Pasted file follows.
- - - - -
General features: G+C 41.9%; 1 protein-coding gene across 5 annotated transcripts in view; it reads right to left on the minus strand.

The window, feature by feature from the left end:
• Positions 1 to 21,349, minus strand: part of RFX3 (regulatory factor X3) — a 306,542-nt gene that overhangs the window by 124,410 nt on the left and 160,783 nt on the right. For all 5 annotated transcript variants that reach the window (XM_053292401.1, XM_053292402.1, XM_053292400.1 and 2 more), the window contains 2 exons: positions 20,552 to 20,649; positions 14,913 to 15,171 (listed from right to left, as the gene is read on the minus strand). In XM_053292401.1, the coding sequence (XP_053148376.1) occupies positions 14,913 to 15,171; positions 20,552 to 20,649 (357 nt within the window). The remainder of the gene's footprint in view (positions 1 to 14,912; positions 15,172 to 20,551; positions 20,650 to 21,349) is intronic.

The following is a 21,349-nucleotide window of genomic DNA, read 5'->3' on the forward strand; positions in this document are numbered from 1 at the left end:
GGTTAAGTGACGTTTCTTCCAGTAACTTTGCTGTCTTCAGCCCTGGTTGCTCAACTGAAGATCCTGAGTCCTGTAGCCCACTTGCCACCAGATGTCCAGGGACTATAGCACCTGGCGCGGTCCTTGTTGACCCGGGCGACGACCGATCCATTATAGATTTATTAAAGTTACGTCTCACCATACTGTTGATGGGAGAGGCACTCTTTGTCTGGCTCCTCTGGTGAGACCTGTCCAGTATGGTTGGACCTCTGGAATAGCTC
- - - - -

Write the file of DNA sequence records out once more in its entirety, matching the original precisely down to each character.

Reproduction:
General features: G+C 41.9%; 1 protein-coding gene across 5 annotated transcripts in view; it reads right to left on the minus strand.

The window, feature by feature from the left end:
• Positions 1 to 21,349, minus strand: part of RFX3 (regulatory factor X3) — a 306,542-nt gene that overhangs the window by 124,410 nt on the left and 160,783 nt on the right. For all 5 annotated transcript variants that reach the window (XM_053292401.1, XM_053292402.1, XM_053292400.1 and 2 more), the window contains 2 exons: positions 20,552 to 20,649; positions 14,913 to 15,171 (listed from right to left, as the gene is read on the minus strand). In XM_053292401.1, the coding sequence (XP_053148376.1) occupies positions 14,913 to 15,171; positions 20,552 to 20,649 (357 nt within the window). The remainder of the gene's footprint in view (positions 1 to 14,912; positions 15,172 to 20,551; positions 20,650 to 21,349) is intronic.

The following is a 21,349-nucleotide window of genomic DNA, read 5'->3' on the forward strand; positions in this document are numbered from 1 at the left end:
GGTTAAGTGACGTTTCTTCCAGTAACTTTGCTGTCTTCAGCCCTGGTTGCTCAACTGAAGATCCTGAGTCCTGTAGCCCACTTGCCACCAGATGTCCAGGGACTATAGCACCTGGCGCGGTCCTTGTTGACCCGGGCGACGACCGATCCATTATAGATTTATTAAAGTTACGTCTCACCATACTGTTGATGGGAGAGGCACTCTTTGTCTGGCTCCTCTGGTGAGACCTGTCCAGTATGGTTGGACCTCTGGAATAGCTC